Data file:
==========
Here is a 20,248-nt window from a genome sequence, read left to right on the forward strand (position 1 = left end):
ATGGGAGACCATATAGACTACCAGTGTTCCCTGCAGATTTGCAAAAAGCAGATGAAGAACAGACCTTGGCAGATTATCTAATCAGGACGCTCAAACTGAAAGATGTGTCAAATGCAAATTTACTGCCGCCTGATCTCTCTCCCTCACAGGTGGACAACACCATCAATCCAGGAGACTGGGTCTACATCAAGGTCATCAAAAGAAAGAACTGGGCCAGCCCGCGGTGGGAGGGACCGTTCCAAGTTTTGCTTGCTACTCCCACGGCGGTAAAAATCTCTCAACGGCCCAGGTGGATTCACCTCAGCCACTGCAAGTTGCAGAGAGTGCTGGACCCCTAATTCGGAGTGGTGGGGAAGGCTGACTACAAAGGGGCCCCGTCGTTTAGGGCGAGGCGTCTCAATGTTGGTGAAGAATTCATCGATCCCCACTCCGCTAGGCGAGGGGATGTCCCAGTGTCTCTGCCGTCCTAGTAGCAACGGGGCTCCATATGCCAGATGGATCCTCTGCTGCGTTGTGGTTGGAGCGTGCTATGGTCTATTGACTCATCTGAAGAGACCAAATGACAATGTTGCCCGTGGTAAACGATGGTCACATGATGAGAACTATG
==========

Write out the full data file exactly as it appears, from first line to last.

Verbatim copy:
Here is a 20,248-nt window from a genome sequence, read left to right on the forward strand (position 1 = left end):
ATGGGAGACCATATAGACTACCAGTGTTCCCTGCAGATTTGCAAAAAGCAGATGAAGAACAGACCTTGGCAGATTATCTAATCAGGACGCTCAAACTGAAAGATGTGTCAAATGCAAATTTACTGCCGCCTGATCTCTCTCCCTCACAGGTGGACAACACCATCAATCCAGGAGACTGGGTCTACATCAAGGTCATCAAAAGAAAGAACTGGGCCAGCCCGCGGTGGGAGGGACCGTTCCAAGTTTTGCTTGCTACTCCCACGGCGGTAAAAATCTCTCAACGGCCCAGGTGGATTCACCTCAGCCACTGCAAGTTGCAGAGAGTGCTGGACCCCTAATTCGGAGTGGTGGGGAAGGCTGACTACAAAGGGGCCCCGTCGTTTAGGGCGAGGCGTCTCAATGTTGGTGAAGAATTCATCGATCCCCACTCCGCTAGGCGAGGGGATGTCCCAGTGTCTCTGCCGTCCTAGTAGCAACGGGGCTCCATATGCCAGATGGATCCTCTGCTGCGTTGTGGTTGGAGCGTGCTATGGTCTATTGACTCATCTGAAGAGACCAAATGACAATGTTGCCCGTGGTAAACGATGGTCACATGATGAGAACTATG